|When you say ‘business insurance’ most small business owners think of short-term insurance to cover loss of or damage to their equipment and vehicles, or liability insurance to cover claims against the business. If they have that, they assume they are sorted. Whether you are the sole owner of the business or have business partners, or are a key person on whose skills the business relies, there are a number of important scenarios to consider.
What happens if you die or a business partner dies? Or you have an accident and are no longer able to work? What impact will this have on your business?
There are three main things to consider ensuring that an unforeseen tragedy doesn’t also sink your income.
The first one is business continuity. On your death or permanent disability, your partner has, in terms of the law, the first option to buy your shares in the business from your estate, provided, of course, he can afford it. If he can’t, he may offer a price far less than the true value. Either your executor will sell your shares for less than they are worth or the shares will pass to your heirs in terms of your Will. You could find yourself having to consult with your partner’s spouse or heirs, as the new shareholder, even though they are not working in the business.
A buy and sell agreement is a win-win arrangement
i) Your estate sells your shares for their true value, so your heirs inherit the fruits of your labours, and
ii) your shares will be automatically transferred to your co-shareholder, who retains control of the business. The purchase price is funded by cost-effective life insurance.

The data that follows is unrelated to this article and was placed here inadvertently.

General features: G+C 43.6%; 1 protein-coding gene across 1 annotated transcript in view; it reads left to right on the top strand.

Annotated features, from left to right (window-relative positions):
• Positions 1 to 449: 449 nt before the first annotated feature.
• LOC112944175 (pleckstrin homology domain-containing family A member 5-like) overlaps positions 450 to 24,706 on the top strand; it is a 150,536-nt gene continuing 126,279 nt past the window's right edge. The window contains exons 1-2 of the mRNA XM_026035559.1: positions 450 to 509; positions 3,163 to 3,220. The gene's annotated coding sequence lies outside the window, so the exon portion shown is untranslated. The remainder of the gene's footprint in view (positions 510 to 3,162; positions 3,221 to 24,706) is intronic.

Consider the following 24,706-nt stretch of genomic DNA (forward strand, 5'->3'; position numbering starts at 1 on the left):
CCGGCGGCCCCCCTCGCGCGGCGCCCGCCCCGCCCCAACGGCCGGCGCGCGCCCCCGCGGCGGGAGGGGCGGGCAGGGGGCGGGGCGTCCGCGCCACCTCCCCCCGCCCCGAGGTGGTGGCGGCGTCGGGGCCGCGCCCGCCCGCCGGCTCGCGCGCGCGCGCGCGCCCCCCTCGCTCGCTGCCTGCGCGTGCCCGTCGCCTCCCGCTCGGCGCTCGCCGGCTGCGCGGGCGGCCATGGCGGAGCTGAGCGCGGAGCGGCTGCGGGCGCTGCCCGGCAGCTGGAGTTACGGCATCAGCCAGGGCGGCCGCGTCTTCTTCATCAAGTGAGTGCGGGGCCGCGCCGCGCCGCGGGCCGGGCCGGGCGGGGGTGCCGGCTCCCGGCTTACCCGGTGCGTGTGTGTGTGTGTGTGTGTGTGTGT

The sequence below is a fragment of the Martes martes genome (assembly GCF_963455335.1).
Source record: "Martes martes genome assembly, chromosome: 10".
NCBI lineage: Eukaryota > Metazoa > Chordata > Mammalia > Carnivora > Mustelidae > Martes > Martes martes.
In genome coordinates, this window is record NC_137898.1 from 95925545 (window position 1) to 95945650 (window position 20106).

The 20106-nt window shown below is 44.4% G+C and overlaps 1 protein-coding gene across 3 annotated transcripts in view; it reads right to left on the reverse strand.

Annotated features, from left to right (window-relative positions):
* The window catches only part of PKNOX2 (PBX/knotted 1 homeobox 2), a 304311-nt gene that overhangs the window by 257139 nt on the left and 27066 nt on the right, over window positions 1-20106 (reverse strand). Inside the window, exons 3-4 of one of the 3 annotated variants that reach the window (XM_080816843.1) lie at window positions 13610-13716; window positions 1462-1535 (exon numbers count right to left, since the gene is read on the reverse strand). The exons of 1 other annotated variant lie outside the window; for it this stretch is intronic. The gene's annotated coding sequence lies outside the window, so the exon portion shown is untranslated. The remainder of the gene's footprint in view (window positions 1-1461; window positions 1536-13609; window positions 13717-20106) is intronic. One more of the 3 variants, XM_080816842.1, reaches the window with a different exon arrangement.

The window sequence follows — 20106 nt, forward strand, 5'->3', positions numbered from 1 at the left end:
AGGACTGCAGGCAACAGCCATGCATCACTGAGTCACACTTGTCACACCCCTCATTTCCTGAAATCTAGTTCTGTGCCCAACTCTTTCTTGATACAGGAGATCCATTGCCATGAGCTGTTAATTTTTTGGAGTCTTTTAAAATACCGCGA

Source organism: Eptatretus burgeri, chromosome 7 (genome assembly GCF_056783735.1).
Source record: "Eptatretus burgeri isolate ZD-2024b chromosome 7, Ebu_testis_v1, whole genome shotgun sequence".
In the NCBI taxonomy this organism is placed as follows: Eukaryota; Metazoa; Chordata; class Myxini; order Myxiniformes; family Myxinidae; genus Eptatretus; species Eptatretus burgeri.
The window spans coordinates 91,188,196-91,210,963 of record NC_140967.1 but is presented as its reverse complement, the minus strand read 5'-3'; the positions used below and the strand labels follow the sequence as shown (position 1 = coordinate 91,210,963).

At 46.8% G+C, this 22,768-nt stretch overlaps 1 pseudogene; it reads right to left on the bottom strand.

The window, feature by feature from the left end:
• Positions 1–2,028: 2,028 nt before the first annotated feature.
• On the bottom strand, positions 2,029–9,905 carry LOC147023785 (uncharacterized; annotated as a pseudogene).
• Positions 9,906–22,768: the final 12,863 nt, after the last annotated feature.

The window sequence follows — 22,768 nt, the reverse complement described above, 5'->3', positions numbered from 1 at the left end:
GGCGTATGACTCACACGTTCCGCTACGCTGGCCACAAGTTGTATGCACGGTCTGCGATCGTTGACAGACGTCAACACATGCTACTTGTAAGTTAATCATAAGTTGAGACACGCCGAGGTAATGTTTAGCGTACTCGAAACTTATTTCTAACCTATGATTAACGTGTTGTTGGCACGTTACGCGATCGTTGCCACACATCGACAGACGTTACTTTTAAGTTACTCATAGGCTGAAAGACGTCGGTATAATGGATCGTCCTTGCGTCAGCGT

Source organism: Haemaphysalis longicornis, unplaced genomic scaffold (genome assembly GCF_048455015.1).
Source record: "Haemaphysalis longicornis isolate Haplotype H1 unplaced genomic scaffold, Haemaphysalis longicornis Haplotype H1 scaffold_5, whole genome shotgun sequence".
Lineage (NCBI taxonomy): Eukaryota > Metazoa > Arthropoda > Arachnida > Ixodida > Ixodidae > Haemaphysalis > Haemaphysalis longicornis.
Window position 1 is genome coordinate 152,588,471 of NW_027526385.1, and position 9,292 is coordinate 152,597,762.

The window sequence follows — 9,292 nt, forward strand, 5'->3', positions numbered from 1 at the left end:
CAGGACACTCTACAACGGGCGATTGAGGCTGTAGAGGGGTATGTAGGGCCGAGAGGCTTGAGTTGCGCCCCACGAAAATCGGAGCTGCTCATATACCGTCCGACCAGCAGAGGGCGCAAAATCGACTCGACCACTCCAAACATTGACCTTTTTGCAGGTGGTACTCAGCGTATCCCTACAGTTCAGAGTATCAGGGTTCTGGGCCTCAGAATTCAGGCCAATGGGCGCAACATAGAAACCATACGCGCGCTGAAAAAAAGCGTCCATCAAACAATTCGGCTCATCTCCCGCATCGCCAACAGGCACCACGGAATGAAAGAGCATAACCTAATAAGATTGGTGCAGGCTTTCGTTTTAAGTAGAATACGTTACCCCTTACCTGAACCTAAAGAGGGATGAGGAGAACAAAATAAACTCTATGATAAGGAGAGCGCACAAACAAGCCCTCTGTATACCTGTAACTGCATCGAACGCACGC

A second consideration would be to assess if the business is largely built around special skills. If there are certain skilled individuals who either have unique abilities or relationships it may be prudent to make sure that you cater for the impact of loss associated with losing them.The business can take out a Keyperson policy and receive a cash amount if the person lost through death or disability was a key individual to the running or success of the business.
Thirdly, debt! All businesses make use of credit facilities. In many instances, the owners have lent their own money to the business, and want it repaid to their estates on death or prior disability. A simple business-owned policy paid for by the business can settle the debts and leave the other owners in a much stronger position to carry on.
The above three focus areas are important to allow your business to flourish after your death or disability while releasing the value of your labours in the form of a cash payout.
What is often forgotten, though, is your PERSONAL ESTATE and the need for cash in your estate to pay various expenses. Naturally, a well-drafted Will is vital to ensure that your heirs are protected.
Most estates in SA find themselves short of cash to pay expenses such as executor’s fees, Master’s fees, CGT, arrear income tax, mortgage bonds, other loans, and, in some cases, estate duty. The maximum rate of CGT is an effective 18% and estate duty 20% (or 25% for amounts exceeding R30 million).
Putting these insurances in place is as important for a business as it is for an individual to have a Will. The correct structure and implementation of these specific types of insurance will, settle liabilities, ensure continuity of the business, and provide the assurance that your beneficiaries get what is due to them if and when the times comes for a claim. And the premiums are far more affordable than you might think.
Here is an example:
A business worth R1 million which you built from scratch: You are the only shareholder. You die. You leave behind 3 children but no spouse. Ignoring the exemptions, the maximum CGT your estate will have to pay in respect of your business is R180 000 (ie 18%) and the attributable estate duty is R200 000 (ie 20%). Naturally, each person’s estate and testamentary wishes are unique, and planning needs to be done taking your specific circumstances into account. Depending on your age and health, the premiums to cover you for peace of mind are a few hundred rand, if that.
Contact Hester on firstname.lastname@example.org